When it comes to the science fiction genre, Glasshouse initially struck me as a little bit of an oddity. At it’s core, it’s a powerful self-examination of society style of speculative fiction with deep science fiction elements; but it also seemed to twist itself away from the science fiction and dove wholeheartedly and without reservation into a sort of Southern Gothic storytelling style that delivered a civilization meets Lord of the Flies.
The core story of this book is a bit of a departure from Charles Stross’s usual flamboyant technology-meets-humanity by presenting much more the humanity in total; although the entire story is inset in a technological framework, it’s really the humans who do all the moving and shaking, move the plot, and drive every fundamental element of the story.
The story starts out in the otherwise well-known hypertech and human singularity style that readers of Stross-type science fiction have gotten used to. The main character is the survivor of a series of wars that were fought over ideas more so than land or resources; in fact the last war took place by erasing knowledge from people’s minds and changing their very personalities to fit its means. In fact, most of humanity now is entirely divorced form their bodies in that they can essentially just change form anytime they want upon walking through a teleported—what’s important is the continuity of identity and that’s what the war’s viruses essentially modified.
The novel’s protagonist, Robin, is a veteran and survivor of these Censorship wars and he’s not come out without his own scars—i.e. he’s suffered some very traumas and had many of his memories erased. The virus that fought the wars is named “Curious Yellow” and he fought long and hard against it, he had to commit horrific acts that he wanted to forget; so as a result he put himself metaphorically “under the knife” and had those memories excised.
He’s also on the run.
Robin may be something of a badass, he’s not equipped to take on individuals who might otherwise see him as a threat to their existence and they’re out for his blood—or at least in this case his ultimate destruction as a person. Knowing that he may not be able to outrun them, he chooses the lesser-of-two-evils and seeks a way to hide from them by making it look as if he’s died and in the process take on a new identity. To do this he takes part in a strange anthropological experiment that would transfer his sentience out of existence and place it in a single-copy outside of the sphere of influence of his trackers.
This is where the story diverges from science fiction and becomes an examination of the human psyche and a highly anthropological almost-Hawthorneseque treatment of human behavior.
The Glasshouse experiment is one of a panopticon surveillance society recreating humanity’s “dark ages” aka 1940s to 2040s. The participants are loaded into their own roles and bodies that match people who lived during this era, given duties and jobs that fit that mold, and are quickly taken under the thumb of a tyrannical supervisor in a fashion that heavily mimics the Stanford prison experiment—in a way, the Machiavellian behavior and drama of the other experimental subjects has a strong scent of Kafka and Nietzche.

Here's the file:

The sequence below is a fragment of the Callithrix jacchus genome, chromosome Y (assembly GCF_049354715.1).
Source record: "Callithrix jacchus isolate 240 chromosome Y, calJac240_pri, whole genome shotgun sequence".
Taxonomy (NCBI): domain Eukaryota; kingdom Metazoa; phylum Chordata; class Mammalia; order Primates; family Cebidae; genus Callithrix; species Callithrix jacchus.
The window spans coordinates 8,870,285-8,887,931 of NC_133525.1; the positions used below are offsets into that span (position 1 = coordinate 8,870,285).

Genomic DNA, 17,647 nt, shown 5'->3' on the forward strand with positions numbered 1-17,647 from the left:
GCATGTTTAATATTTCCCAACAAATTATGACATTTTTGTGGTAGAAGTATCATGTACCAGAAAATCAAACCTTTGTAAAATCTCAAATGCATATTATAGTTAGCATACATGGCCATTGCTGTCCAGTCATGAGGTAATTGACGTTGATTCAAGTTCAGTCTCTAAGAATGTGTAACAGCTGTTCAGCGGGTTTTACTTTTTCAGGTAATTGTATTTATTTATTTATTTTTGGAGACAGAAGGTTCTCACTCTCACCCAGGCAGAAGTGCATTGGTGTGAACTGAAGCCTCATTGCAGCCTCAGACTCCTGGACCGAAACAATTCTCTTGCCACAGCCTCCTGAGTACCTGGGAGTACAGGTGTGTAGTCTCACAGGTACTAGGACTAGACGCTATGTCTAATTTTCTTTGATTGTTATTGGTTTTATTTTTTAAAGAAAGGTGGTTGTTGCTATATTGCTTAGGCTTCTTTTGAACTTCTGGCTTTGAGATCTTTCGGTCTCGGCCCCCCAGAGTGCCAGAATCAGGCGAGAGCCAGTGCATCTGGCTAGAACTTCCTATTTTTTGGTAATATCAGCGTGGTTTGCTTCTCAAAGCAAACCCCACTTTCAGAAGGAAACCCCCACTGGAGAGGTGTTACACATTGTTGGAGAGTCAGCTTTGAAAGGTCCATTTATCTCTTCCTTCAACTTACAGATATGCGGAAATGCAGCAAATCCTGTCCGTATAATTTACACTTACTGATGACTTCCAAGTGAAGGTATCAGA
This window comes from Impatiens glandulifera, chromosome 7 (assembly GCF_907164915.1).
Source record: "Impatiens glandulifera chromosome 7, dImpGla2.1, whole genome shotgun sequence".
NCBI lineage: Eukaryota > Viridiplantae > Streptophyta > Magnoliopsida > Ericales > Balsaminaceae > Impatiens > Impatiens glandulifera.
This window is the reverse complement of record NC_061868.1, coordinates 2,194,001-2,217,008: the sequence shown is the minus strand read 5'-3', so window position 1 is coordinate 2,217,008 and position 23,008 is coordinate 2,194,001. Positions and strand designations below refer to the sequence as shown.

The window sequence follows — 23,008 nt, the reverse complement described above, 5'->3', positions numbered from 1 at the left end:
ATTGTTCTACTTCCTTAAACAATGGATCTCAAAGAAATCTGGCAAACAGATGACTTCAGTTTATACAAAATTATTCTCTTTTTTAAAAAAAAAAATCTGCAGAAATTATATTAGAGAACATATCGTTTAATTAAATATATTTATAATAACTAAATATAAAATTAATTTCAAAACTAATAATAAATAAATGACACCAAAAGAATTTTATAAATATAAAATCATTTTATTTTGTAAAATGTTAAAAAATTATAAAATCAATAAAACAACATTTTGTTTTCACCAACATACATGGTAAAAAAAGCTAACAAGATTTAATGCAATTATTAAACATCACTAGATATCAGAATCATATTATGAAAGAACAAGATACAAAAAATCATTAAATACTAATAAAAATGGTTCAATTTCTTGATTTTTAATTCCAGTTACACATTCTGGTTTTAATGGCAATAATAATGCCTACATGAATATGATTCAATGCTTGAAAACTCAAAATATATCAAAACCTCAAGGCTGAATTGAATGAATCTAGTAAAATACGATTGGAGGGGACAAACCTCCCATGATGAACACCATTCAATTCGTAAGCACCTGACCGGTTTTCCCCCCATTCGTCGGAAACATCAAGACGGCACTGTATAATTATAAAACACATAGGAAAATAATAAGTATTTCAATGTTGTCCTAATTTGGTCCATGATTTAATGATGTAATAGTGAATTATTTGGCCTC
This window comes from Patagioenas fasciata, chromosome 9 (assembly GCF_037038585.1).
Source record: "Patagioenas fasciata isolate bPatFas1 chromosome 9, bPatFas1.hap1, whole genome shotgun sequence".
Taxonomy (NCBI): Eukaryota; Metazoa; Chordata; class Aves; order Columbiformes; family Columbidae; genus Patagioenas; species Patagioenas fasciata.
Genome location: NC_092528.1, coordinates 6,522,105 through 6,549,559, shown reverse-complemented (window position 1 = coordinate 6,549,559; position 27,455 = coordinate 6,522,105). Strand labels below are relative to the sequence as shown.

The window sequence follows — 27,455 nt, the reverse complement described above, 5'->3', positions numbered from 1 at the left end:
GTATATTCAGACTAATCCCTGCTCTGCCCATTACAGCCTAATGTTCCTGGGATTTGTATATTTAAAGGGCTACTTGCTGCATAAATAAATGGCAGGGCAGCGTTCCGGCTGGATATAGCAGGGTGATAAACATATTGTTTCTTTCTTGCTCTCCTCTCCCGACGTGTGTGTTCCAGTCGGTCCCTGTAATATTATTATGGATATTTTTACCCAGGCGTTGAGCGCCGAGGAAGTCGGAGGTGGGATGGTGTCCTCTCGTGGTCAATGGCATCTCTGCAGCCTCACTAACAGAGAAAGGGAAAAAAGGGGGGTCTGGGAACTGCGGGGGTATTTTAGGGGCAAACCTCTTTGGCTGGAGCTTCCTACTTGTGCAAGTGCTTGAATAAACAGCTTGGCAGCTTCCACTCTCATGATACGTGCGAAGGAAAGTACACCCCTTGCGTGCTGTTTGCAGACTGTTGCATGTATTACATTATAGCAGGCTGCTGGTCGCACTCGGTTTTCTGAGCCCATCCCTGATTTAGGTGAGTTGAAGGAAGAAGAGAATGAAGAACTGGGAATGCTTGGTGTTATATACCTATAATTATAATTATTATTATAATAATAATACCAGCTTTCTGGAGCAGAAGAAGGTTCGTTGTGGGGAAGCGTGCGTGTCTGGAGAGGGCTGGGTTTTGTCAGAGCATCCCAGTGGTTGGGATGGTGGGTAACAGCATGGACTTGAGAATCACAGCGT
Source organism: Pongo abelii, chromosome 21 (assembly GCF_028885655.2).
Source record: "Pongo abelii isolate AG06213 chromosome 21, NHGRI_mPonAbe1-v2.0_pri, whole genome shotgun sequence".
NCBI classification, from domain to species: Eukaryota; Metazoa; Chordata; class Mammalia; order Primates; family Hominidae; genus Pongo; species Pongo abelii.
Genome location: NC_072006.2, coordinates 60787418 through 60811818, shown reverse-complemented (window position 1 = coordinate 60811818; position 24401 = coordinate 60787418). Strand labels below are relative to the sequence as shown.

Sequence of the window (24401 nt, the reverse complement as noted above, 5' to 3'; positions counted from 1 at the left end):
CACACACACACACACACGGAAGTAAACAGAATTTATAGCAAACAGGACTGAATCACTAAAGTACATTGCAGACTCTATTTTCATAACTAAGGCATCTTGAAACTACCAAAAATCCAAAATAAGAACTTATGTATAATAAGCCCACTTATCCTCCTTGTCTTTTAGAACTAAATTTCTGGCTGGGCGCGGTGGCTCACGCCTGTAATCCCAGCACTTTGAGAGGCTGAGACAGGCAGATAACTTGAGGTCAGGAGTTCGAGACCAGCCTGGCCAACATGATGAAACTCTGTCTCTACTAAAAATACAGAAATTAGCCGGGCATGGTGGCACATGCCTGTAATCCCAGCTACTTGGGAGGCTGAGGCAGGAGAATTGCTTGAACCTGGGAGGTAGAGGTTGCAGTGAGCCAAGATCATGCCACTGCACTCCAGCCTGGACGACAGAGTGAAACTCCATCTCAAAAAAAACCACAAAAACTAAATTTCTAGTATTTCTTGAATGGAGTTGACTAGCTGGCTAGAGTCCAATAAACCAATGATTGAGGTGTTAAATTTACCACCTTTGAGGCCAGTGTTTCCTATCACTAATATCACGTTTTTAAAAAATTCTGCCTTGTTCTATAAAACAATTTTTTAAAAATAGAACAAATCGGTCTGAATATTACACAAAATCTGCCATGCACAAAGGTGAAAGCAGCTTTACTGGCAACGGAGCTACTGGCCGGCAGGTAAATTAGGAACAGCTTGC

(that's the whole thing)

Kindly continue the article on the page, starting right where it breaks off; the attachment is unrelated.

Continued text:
Robin is thrust into a female body and given the role of a middle-aged housewife in the late 1900s (not that far away for us) and he quickly finds himself disgruntled at the position he’s been put in. Not because of the gender-swap—he comes from a society where the concept of gender itself is something of a atavistic artifact of human nature—but being a person who doesn’t deal with authority of peer pressure well he finds the expectations of the society he’s been thrust into as unbearable.
The society that the experiment reflects is a draconian white-picket-fences meritocracy where the participants see the ability of others to perform their roles properly as reflecting on themselves. As a result, they gang up on Robin more than once and there’s obvious abuse taking place against other actors in the experiment. More than once, the protagonist is forced to reflect on his own role and ability to change the situation of others—such as a friend in the experiment who he knows is being brutally beaten by her in-experiment “husband.”
I would not suggest picking up Glasshouse if you’re looking for a junk science fiction read to burn through while sitting on a plane; it forced me to really think about the way that humans interact and how certain hierarchical and social structures can be subverted by evil and selfish motivations. It stripped away all the questions about saving-face and looking good in public and revealed a grim underbelly created by an almost sadistic overlord looking to push the participants to the breaking point.
Add that to a main character who is essentially a war survivor with his own strange hypertech PTSD—who at the beginning wasn’t very empathetic, but quickly gained me sympathy as he tried to make hard decisions.
As usual, Charles Stross creates powerful, passionate characters who find themselves trust into harrowing situations. It may dance away from the standard fare of science fiction in that the technology only lays the foundation for the story that gets told from the Glasshouse experiment; but as I said, this story is more about how people are people and less about how they adapt technology or how it adapts to them.